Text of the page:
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vivianite and light
  
  Index -> Conserving, Preparing and Cleaning Minerals
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Deborah Deitsch-Perez




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PostPosted: Dec 26, 2019 15:18    Post subject: vivianite and light  

We bought the vivianite shown in figure 18. Thinking of including it in the MAD case at Tucson. Is that a bad idea? I have seen some articles about vivianite reacting to light. It has been kept in a case in a room that has little natural light and is dark unless we are showing the cases. We have had it about 5 years and we have seen no change in the coloration.


vivianite IMG_4135 (002).jpg
 Mineral: Vivianite
 Locality:
Amazonas, Mato Grosso, Brazil
 Description:
Vivianite with ludlamite
 Viewed:  9292 Time(s)

vivianite IMG_4135 (002).jpg


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Jordi Fabre
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PostPosted: Dec 26, 2019 15:42    Post subject: Re: vivianite and light  

Deborah Deitsch-Perez wrote:
...Is that a bad idea?...


Yes

Deborah Deitsch-Perez wrote:
...We have had it about 5 years and we have seen no change in the coloration..


You live in a very dry place and far of the sea, and you protected the specimen of the light. Although Tucson is also dry, the change of conditions, the condensation inside the case, other mineral species all around and of course the powerful light could damage it.
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alfredo
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PostPosted: Dec 27, 2019 04:30    Post subject: Re: vivianite and light  

Several years ago I wrote an article about this topic. I hope you might find it helpful:

https://www.mindat.org/article.php/137/A+Scientific+Study+of+the+Absorption+of+Evil+by+Vivianite
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Roger Warin




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PostPosted: Dec 27, 2019 16:38    Post subject: Re: vivianite and light  

Hi Alfredo,
I really enjoyed reading your article.
Do you allow me to reproduce it in my little AGAB-Minibul review? http://www.agab.be
(In French language).
Best regards,
Roger.
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Deborah Deitsch-Perez




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PostPosted: Dec 27, 2019 16:39    Post subject: Re: vivianite and light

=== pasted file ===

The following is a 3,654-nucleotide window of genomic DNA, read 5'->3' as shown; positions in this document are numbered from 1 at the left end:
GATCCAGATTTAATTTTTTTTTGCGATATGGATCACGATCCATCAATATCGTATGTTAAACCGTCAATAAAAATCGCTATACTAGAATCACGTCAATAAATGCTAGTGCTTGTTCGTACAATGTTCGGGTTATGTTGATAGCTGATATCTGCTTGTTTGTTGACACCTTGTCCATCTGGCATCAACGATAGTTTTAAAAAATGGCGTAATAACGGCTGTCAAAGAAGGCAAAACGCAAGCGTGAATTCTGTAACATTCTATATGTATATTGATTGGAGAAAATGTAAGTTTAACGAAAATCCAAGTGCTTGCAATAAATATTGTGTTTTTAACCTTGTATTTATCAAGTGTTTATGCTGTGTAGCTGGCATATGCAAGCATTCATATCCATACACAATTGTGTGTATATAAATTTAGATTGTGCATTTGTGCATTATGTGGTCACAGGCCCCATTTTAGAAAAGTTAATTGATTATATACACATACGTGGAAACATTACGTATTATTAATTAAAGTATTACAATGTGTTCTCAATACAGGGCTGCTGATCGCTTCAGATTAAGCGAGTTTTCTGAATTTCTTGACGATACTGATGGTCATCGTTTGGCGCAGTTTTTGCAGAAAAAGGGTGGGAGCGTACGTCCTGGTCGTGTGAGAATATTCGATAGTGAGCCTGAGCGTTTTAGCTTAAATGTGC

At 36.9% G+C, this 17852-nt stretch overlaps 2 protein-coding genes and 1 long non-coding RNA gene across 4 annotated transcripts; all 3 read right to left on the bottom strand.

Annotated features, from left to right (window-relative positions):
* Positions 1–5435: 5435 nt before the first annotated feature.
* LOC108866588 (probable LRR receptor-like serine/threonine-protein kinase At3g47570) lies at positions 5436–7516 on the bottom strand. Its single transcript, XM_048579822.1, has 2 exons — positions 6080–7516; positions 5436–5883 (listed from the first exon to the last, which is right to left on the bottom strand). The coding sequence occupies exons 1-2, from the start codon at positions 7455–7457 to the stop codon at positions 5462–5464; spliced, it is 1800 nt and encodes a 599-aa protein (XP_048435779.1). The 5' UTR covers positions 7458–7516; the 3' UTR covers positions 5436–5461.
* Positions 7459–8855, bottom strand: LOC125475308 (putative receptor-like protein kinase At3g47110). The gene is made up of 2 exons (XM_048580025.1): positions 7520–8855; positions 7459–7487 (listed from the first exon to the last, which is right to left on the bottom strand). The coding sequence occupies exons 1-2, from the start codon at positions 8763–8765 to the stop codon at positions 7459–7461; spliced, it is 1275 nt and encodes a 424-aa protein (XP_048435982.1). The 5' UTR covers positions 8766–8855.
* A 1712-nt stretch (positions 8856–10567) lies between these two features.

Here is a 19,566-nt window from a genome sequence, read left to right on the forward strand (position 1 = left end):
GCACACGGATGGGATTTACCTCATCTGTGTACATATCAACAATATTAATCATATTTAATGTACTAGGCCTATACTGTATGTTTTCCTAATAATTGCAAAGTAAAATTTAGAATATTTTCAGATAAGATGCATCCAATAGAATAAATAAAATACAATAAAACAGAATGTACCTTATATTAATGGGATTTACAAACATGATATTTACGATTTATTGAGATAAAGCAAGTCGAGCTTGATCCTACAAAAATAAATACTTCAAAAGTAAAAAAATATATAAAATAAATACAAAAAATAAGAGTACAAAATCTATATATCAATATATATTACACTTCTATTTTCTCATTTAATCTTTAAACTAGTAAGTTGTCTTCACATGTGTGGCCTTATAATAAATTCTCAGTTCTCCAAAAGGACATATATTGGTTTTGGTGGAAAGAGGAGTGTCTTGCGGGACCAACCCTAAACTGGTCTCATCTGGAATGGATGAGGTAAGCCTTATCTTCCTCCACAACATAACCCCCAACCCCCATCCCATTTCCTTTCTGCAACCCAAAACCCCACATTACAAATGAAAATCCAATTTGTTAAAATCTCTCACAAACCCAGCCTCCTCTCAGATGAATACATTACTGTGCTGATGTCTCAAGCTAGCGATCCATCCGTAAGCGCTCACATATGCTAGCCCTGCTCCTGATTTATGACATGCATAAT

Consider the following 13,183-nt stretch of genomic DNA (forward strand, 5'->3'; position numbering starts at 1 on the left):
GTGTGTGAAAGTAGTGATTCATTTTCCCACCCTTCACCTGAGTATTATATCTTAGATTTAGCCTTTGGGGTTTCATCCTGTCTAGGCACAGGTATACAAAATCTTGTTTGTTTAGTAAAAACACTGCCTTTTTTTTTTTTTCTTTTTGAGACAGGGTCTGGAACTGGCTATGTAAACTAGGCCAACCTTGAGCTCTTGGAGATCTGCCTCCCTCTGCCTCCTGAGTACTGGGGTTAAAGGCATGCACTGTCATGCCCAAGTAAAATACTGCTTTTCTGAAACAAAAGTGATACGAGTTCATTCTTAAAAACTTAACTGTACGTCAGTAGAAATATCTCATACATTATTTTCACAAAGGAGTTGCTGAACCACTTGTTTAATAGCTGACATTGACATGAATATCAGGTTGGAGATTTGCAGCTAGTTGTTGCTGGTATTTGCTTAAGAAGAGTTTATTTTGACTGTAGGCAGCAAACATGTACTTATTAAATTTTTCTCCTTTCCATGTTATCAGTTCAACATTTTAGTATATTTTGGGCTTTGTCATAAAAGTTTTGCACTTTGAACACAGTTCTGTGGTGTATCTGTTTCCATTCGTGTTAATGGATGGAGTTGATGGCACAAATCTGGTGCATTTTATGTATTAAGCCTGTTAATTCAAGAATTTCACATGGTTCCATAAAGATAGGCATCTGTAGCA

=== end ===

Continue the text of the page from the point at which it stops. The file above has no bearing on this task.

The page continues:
Thanks, great article!
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alfredo
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PostPosted: Dec 27, 2019 17:03    Post subject: Re: vivianite and light  

No problem, Roger. You‘re welcome to reproduce it.
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bob kerr




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PostPosted: Dec 27, 2019 22:09    Post subject: Re: vivianite and light  

a very enjoyable article - thanks, Alfredo.

i have purchased a number of wonderful vivianites - mainly from Bolivia and many/most were associated with pyrite. to my dismay, they all "flaked or sheaved" apart and then simply fell apart. the slices leftover were still gemmy and green but the specimen simply fell apart.

after much discussion with people i think should and do know, the culprit was the moisture in the air (I live in very humid western PA) interacting with the pyrite or other sulfides in the matrix and forming sulfuric acid which then took out the specimen.

I guess mine didn't see the light of day long enough to experience the photo effects presented by Alfredo. so, from my perspective - in addition to Alfredo's "keep in the dark" solution, I would add the keep dry solution also.

the bottom line to me is that vivianite simply do not reside in my collection and never will - once burned, twice learned.

bob
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Roger Warin




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PostPosted: Dec 27, 2019 23:49    Post subject: Re: vivianite and light  

Hello Alfredo,
Thank you so much for your help in a problem I had never tackled. Most often think of iron sulfides. So, I am wondering about pyrrhotite. It is a terrestrial mineral that is never found in meteorites. In the reducing medium that is space, we only have the perfectly balanced FeS troilite. Troilite hardly exists on Earth. Pyrrhotite only exists on Earth, like pyrite. Sulfur chemistry is particular with its possibility of forming covalent bonds in sulfide anions like (S-S) 2-.
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alfredo
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PostPosted: Dec 28, 2019 03:46    Post subject: Re: vivianite and light  

"the bottom line to me is that vivianite simply do not reside in my collection and never will - once burned, twice learned."

Bob, That‘s why Rock Currier used to say that fine vivianites were not for the investment conscious.

I think vivianites are also heat sensitive. I had some stored for several years in dark flats in an attic under a roof in New York. No air conditioning, and it got very hot under the roof in summer. All the vivianites were destroyed, with or without pyrite.

I do not believe that vivianite itself is sensitive to humidity. They come after all from mines that are very humid inside. But you may well be right that the associated pyrites are sensitive to humidity. Pyrite confuses me... Why does it remain intact inside a wet mine but then decompose when you take it home? Some other factor at work?
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